This example shows how to use the `slLinearizer`

interface to batch linearize a Simulink® model. You vary model parameter values and obtain multiple open-loop and closed-loop transfer functions from the model.

You can perform the same analysis using the `linearize`

command. However, when you want to obtain multiple open-loop and closed-loop transfer functions, especially for models that are expensive to compile repeatedly, `slLinearizer`

can be more efficient.

Since the parameter variations in this example do not affect the operating point of the model, you batch linearize the model at a single operating point. If your application uses parameter variations that affect the model operating point, first trim the model for each parameter value combination. For an example that uses the `linearize`

command, see Batch Linearize Model at Multiple Operating Points Derived from Parameter Variations.

The `scdcascade`

model used for this example contains a pair of cascaded feedback control loops. Each loop includes a PI controller. The plant models, `G1`

(outer loop) and `G2`

(inner loop), are LTI models.

Use the `slLinearizer`

interface to analyze the inner-loop and outer-loop dynamics.

Open the model.

```
mdl = 'scdcascade';
open_system(mdl);
```

Use the `slLinearizer`

command to create the interface.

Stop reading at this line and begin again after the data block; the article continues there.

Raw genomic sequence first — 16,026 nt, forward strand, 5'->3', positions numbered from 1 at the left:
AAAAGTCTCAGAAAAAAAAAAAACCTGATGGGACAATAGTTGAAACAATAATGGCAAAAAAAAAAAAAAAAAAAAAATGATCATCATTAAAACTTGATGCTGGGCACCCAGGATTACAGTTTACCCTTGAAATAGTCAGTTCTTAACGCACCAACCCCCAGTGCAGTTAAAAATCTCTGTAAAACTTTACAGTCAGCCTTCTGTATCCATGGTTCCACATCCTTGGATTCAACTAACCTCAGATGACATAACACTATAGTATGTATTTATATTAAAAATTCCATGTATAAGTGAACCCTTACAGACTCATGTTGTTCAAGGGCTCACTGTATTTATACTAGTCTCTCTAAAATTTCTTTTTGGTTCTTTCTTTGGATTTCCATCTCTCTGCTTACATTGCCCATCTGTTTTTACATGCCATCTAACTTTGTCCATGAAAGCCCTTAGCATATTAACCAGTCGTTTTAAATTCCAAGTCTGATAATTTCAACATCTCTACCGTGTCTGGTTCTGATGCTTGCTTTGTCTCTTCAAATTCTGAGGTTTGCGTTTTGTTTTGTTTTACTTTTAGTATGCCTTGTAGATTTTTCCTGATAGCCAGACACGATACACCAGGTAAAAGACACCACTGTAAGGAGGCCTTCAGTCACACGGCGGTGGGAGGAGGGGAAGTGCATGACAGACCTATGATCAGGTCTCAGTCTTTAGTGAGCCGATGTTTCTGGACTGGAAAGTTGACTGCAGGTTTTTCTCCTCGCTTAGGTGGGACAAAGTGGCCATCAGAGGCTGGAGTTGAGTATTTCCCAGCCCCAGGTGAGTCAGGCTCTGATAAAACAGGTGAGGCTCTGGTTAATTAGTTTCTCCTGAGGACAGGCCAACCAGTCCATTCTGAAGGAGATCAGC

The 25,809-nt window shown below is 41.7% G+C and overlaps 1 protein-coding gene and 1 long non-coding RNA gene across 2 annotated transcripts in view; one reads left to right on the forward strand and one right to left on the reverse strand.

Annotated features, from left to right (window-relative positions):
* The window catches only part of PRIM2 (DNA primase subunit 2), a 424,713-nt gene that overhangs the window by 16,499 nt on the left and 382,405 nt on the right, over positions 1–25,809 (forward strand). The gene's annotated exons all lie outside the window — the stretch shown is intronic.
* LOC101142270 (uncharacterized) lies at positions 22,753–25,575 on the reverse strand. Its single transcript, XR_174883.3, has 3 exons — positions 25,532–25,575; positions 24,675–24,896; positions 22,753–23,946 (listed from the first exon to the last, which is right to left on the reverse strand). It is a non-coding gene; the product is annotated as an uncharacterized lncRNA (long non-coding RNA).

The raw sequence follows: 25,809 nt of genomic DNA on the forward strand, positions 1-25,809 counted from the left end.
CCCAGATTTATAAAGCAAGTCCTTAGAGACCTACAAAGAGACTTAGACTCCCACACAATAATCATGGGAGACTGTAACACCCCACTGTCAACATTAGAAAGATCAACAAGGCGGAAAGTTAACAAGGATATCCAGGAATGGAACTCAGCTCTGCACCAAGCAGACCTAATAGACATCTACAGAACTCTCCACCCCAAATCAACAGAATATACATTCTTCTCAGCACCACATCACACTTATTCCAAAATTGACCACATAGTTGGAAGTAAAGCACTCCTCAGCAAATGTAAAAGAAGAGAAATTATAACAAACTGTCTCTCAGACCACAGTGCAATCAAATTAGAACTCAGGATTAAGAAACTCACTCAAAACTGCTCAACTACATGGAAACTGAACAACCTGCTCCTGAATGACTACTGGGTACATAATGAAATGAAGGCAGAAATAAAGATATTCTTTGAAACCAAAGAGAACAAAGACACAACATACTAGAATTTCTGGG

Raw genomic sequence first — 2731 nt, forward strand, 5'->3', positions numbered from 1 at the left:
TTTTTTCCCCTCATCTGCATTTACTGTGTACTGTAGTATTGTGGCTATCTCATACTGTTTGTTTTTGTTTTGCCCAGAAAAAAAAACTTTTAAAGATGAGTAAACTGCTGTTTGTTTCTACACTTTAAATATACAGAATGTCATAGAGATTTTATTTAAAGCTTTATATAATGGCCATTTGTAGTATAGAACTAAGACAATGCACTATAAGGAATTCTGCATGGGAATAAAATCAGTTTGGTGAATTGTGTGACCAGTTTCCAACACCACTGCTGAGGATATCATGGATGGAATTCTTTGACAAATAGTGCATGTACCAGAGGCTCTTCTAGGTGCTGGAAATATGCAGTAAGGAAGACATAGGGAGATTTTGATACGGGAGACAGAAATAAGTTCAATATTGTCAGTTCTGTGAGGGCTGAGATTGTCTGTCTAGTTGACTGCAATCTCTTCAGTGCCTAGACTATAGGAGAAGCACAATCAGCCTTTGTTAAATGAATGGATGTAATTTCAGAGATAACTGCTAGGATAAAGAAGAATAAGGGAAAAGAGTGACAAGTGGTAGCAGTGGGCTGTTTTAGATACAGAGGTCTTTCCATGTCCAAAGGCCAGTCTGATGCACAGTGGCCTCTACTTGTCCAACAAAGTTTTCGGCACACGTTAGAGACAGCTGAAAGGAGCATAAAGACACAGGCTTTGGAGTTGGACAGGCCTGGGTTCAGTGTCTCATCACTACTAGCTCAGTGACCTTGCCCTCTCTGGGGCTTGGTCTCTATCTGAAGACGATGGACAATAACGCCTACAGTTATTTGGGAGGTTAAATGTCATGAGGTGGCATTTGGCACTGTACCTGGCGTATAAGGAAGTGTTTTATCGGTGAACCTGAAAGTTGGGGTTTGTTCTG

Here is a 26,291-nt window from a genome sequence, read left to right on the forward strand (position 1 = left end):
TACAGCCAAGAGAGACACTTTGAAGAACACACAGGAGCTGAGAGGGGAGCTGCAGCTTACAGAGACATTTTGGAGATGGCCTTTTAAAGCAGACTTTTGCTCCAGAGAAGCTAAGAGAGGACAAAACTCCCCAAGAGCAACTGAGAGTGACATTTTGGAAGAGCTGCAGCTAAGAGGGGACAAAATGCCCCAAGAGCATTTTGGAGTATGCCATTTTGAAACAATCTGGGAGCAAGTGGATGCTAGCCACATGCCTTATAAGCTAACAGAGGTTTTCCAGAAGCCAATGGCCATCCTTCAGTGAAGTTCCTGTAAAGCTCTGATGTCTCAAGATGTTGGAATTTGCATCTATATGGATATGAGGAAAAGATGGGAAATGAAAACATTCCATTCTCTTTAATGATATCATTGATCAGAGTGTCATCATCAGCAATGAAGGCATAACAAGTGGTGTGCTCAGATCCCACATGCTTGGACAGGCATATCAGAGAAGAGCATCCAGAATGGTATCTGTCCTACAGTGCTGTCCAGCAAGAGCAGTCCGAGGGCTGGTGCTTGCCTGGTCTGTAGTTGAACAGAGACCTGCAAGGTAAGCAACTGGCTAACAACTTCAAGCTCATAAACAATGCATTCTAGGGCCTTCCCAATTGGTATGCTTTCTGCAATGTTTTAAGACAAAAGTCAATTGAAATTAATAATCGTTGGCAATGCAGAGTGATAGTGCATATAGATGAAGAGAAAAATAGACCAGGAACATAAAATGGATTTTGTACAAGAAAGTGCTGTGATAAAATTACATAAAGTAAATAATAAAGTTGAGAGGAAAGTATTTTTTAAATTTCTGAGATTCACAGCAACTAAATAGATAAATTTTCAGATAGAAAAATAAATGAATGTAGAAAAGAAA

sllin = slLinearizer(mdl)

slLinearizer linearization interface for "scdcascade": No analysis points. Use the addPoint command to add new points. No permanent openings. Use the addOpening command to add new permanent openings. Properties with dot notation get/set access: Parameters : [] OperatingPoints : [] (model initial condition will be used.) BlockSubstitutions : [] Options : [1x1 linearize.LinearizeOptions]

The Command Window display shows information about the `slLinearizer`

interface. In this interface, no parameters to vary are yet specified, so the `Paramaeters`

property is empty.

For inner-loop analysis, vary the gains of the inner-loop PI controller block, C2. Vary the proportional gain (`Kp2`

) and integral gain (`Ki2`

) in the 15% range.

Kp2_range = linspace(Kp2*0.85,Kp2*1.15,6); Ki2_range = linspace(Ki2*0.85,Ki2*1.15,4); [Kp2_grid, Ki2_grid] = ndgrid(Kp2_range,Ki2_range); params(1).Name = 'Kp2'; params(1).Value = Kp2_grid; params(2).Name = 'Ki2'; params(2).Value = Ki2_grid; sllin.Parameters = params;

`Kp2_range`

and `Ki2_range`

specify the sample values for `Kp2`

and `Ki2`

. To obtain a transfer function for each combination of `Kp2`

and `Ki2`

, use `ndgrid`

and create a 6 x 4 parameter grid with grid arrays `Kp2_grid`

and `Ki2_grid`

. Configure the `Parameters`

property of `sllin`

with the structure `params`

. This structure specifies the parameters to be varied and their grid arrays.

The overall closed-loop transfer function for the inner loop is equal to the transfer function from `u1`

to `y2`

. To eliminate the effects of the outer loop, you can break the loop at `e1`

, `y1m`

, or `y1`

. For this example, break the loop at `e1`

.

Add `u1`

and `y2`

as analysis points, and `e1`

as a permanent opening of `sllin`

.

addPoint(sllin,{'y2','u1'}); addOpening(sllin,'e1');

Obtain the transfer function from `u1`

to `y2`

.

r2yi = getIOTransfer(sllin,'u1','y2');

`r2yi`

, a 6 x 4 state-space model array, contains the transfer function for each specified parameter combination. The software uses the model initial conditions as the linearization operating point.

Because `e1`

is a permanent opening of `sllin`

, `r2yi`

does not include the effects of the outer loop.

Plot the step response for `r2yi`

.

stepplot(r2yi);